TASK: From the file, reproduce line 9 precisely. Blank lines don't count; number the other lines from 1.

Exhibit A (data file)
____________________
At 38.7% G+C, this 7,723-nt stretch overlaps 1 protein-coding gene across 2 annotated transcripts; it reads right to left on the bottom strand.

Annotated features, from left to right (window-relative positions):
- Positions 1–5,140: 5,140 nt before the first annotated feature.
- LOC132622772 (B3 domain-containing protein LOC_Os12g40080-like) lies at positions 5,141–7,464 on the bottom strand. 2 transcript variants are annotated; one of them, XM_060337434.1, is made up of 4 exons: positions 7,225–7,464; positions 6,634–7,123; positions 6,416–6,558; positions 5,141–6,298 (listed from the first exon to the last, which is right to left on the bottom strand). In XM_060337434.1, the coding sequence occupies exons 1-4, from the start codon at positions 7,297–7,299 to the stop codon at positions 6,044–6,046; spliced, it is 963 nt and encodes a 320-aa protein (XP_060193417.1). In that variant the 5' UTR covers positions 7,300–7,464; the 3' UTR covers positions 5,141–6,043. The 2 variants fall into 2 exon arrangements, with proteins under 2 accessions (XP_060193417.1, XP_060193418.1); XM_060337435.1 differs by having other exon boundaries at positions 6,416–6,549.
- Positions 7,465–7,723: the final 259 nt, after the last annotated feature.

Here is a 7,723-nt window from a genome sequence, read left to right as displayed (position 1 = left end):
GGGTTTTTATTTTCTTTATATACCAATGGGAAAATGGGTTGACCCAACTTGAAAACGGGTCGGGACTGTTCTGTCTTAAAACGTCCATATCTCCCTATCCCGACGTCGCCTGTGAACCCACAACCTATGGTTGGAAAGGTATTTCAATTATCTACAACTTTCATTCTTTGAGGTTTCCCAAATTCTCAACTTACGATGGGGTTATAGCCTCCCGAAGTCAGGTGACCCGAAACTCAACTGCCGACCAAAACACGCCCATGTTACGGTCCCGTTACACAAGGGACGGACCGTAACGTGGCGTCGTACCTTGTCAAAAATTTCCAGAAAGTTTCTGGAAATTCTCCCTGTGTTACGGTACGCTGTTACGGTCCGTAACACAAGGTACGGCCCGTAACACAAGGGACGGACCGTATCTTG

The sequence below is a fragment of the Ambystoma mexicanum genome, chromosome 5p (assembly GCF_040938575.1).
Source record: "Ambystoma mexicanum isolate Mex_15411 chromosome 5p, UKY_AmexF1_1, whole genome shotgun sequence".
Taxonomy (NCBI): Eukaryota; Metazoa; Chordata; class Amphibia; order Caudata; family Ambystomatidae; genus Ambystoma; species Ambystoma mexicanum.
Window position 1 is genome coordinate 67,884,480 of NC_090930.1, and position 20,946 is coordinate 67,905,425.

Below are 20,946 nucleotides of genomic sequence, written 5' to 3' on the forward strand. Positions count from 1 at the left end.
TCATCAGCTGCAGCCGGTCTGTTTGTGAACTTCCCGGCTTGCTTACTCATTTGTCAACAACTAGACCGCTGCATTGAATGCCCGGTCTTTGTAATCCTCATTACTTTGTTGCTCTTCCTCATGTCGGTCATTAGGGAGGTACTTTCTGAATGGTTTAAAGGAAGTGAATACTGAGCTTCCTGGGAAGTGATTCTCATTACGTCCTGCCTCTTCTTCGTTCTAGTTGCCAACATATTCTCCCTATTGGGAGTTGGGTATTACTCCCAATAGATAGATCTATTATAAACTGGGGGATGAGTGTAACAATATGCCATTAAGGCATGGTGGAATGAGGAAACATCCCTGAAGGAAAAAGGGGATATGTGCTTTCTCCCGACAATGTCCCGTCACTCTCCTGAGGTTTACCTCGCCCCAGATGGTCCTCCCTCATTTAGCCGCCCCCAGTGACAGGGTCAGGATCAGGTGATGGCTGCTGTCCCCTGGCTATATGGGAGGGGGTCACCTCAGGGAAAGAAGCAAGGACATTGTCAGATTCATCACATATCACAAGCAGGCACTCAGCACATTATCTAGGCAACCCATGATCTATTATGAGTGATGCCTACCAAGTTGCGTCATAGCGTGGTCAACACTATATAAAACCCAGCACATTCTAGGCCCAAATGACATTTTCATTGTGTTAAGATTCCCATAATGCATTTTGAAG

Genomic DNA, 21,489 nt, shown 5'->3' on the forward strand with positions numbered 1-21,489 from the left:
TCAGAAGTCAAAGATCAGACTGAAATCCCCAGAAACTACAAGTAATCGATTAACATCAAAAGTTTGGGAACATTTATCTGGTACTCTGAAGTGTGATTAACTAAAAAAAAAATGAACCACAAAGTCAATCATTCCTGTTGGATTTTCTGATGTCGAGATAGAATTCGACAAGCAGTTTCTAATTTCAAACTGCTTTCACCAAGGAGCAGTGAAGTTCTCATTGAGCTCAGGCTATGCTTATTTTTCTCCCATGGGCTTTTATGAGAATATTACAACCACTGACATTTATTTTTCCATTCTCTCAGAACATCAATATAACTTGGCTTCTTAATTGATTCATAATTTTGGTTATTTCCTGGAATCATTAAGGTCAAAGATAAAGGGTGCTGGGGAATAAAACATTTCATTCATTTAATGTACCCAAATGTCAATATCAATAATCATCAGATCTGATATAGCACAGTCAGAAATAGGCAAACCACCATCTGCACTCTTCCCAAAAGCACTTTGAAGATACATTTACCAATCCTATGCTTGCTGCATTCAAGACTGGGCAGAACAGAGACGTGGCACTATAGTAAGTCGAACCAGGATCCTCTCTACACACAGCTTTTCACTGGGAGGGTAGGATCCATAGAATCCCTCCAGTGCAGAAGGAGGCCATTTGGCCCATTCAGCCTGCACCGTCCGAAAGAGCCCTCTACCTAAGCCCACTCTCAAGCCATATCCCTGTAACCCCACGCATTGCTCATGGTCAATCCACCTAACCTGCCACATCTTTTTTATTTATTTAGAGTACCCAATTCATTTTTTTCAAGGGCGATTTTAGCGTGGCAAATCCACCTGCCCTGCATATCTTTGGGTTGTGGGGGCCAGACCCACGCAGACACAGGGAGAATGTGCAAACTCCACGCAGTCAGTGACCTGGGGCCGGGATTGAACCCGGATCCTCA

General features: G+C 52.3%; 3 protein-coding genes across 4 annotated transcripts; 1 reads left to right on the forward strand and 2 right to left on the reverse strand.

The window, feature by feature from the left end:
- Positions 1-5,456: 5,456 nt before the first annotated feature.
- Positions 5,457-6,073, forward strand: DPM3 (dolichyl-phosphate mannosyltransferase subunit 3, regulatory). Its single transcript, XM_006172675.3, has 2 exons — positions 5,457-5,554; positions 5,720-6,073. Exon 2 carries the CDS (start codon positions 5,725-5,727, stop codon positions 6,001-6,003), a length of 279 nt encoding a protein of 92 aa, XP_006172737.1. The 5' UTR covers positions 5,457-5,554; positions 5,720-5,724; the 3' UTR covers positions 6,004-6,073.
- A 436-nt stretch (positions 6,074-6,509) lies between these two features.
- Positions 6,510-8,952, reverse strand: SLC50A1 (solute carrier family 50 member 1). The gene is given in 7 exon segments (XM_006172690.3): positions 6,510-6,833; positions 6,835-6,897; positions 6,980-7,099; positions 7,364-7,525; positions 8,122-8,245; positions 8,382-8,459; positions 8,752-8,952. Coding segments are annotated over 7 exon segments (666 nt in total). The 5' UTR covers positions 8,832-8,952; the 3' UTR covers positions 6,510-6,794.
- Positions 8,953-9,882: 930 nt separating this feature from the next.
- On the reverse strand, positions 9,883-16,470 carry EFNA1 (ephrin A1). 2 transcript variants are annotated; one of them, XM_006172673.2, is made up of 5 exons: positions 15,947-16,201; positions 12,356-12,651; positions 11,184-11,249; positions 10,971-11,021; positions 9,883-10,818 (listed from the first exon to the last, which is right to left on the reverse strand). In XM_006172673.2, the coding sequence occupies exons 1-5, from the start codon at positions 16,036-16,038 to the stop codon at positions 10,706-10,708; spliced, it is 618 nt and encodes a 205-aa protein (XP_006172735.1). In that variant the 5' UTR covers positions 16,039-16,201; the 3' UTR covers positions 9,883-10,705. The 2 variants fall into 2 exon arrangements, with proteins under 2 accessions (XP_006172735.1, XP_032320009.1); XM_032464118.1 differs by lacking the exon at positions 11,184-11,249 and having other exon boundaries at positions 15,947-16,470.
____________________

Source record: "Ambystoma mexicanum isolate Mex_15411 chromosome 5p, UKY_AmexF1_1, whole genome shotgun sequence".